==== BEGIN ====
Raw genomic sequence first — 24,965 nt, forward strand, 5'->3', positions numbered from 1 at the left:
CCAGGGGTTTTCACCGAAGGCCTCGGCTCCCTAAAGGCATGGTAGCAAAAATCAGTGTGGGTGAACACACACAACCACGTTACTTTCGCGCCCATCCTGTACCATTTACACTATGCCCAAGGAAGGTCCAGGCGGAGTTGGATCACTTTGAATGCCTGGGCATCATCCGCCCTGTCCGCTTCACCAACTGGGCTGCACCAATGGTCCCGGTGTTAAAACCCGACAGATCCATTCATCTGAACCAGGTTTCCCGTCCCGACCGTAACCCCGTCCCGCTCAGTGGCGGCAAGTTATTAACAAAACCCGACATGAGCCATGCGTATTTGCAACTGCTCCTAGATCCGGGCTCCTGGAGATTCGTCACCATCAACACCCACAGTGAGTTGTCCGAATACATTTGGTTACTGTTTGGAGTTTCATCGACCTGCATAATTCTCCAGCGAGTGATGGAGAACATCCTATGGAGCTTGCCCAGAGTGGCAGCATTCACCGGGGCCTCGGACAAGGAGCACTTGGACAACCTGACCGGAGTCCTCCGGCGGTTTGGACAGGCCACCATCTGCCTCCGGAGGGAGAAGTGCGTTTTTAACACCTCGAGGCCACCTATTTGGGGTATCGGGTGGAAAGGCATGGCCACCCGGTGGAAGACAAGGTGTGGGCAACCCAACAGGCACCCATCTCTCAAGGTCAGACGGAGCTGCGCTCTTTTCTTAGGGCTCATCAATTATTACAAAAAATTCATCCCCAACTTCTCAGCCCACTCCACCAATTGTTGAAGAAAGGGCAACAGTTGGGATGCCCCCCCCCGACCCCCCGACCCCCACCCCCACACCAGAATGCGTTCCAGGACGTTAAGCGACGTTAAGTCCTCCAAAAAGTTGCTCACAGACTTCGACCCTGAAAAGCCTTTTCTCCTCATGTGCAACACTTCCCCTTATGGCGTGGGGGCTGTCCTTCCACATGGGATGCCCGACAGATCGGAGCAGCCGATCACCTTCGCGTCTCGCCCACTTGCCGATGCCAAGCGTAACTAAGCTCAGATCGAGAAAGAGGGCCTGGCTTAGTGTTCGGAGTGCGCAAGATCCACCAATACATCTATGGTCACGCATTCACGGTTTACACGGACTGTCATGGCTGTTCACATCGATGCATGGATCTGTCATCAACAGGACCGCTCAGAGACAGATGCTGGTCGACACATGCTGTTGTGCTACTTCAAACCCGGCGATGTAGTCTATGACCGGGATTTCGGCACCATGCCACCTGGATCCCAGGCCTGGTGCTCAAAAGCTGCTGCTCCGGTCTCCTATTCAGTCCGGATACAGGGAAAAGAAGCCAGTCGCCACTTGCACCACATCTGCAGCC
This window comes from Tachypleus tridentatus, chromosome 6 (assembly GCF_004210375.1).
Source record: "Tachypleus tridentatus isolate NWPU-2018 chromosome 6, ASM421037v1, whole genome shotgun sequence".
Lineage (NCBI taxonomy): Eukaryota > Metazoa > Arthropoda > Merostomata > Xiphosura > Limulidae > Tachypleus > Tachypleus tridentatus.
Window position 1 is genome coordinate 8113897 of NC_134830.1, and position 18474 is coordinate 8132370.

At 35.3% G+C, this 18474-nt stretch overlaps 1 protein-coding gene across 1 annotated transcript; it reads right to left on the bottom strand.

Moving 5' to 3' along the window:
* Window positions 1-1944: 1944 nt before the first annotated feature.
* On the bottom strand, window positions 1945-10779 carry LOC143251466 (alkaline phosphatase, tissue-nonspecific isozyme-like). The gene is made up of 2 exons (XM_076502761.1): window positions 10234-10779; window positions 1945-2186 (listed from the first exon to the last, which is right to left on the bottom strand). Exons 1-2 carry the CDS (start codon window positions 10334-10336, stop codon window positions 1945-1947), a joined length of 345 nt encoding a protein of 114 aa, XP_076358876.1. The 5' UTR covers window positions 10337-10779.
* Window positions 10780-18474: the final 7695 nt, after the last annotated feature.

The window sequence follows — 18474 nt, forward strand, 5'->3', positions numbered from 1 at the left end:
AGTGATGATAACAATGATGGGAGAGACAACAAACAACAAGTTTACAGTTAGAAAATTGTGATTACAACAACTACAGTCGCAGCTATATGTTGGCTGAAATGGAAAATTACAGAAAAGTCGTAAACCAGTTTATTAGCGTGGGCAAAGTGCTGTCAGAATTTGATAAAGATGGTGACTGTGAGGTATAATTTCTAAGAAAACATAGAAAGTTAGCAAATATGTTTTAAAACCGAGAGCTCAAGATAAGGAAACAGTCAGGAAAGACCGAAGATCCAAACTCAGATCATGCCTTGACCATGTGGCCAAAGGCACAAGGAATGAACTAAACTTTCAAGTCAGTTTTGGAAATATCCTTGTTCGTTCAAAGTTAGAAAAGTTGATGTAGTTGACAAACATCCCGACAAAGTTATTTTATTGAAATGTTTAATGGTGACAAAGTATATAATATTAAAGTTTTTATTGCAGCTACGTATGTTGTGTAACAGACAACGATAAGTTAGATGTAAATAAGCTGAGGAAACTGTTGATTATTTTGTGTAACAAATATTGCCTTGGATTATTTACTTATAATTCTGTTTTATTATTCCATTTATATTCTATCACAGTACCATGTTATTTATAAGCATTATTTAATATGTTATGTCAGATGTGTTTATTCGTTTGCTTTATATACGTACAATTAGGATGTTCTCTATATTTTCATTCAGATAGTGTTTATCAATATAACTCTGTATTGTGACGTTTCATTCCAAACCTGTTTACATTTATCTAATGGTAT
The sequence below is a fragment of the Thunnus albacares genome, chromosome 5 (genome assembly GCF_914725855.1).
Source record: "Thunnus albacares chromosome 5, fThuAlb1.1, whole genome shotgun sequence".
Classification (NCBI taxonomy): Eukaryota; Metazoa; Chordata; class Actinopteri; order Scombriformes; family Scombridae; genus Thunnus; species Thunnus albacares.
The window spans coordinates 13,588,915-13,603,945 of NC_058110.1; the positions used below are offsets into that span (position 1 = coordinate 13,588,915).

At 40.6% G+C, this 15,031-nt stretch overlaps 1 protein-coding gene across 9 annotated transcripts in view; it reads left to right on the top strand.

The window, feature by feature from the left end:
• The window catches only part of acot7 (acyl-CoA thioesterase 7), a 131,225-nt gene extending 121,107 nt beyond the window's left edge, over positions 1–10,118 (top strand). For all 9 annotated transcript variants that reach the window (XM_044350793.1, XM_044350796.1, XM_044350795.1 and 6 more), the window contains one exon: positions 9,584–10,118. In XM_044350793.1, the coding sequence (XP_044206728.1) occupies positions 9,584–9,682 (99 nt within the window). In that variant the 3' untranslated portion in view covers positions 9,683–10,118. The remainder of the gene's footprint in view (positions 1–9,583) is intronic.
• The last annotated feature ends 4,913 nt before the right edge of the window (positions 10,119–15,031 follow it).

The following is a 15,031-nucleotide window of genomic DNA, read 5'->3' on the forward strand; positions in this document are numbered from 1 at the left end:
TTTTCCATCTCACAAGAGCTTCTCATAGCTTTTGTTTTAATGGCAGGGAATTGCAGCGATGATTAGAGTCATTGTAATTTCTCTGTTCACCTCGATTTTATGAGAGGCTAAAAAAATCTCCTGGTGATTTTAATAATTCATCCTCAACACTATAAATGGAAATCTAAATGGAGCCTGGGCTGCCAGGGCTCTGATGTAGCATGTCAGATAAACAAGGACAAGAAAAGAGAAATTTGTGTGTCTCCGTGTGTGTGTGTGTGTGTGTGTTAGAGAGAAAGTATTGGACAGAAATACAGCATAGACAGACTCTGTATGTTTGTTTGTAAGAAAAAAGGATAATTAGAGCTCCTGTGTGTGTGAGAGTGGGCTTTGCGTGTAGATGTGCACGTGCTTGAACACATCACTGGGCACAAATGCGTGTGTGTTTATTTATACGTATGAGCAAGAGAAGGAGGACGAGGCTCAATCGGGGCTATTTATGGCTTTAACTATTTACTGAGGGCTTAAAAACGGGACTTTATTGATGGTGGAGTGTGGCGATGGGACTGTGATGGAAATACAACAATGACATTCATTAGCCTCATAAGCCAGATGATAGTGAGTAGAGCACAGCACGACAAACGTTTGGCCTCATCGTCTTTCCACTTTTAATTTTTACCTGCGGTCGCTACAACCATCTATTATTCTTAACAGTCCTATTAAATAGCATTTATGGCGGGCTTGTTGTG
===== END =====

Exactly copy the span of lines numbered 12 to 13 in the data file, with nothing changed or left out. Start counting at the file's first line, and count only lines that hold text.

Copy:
The window sequence follows — 18474 nt, forward strand, 5'->3', positions numbered from 1 at the left end:
AGTGATGATAACAATGATGGGAGAGACAACAAACAACAAGTTTACAGTTAGAAAATTGTGATTACAACAACTACAGTCGCAGCTATATGTTGGCTGAAATGGAAAATTACAGAAAAGTCGTAAACCAGTTTATTAGCGTGGGCAAAGTGCTGTCAGAATTTGATAAAGATGGTGACTGTGAGGTATAATTTCTAAGAAAACATAGAAAGTTAGCAAATATGTTTTAAAACCGAGAGCTCAAGATAAGGAAACAGTCAGGAAAGACCGAAGATCCAAACTCAGATCATGCCTTGACCATGTGGCCAAAGGCACAAGGAATGAACTAAACTTTCAAGTCAGTTTTGGAAATATCCTTGTTCGTTCAAAGTTAGAAAAGTTGATGTAGTTGACAAACATCCCGACAAAGTTATTTTATTGAAATGTTTAATGGTGACAAAGTATATAATATTAAAGTTTTTATTGCAGCTACGTATGTTGTGTAACAGACAACGATAAGTTAGATGTAAATAAGCTGAGGAAACTGTTGATTATTTTGTGTAACAAATATTGCCTTGGATTATTTACTTATAATTCTGTTTTATTATTCCATTTATATTCTATCACAGTACCATGTTATTTATAAGCATTATTTAATATGTTATGTCAGATGTGTTTATTCGTTTGCTTTATATACGTACAATTAGGATGTTCTCTATATTTTCATTCAGATAGTGTTTATCAATATAACTCTGTATTGTGACGTTTCATTCCAAACCTGTTTACATTTATCTAATGGTAT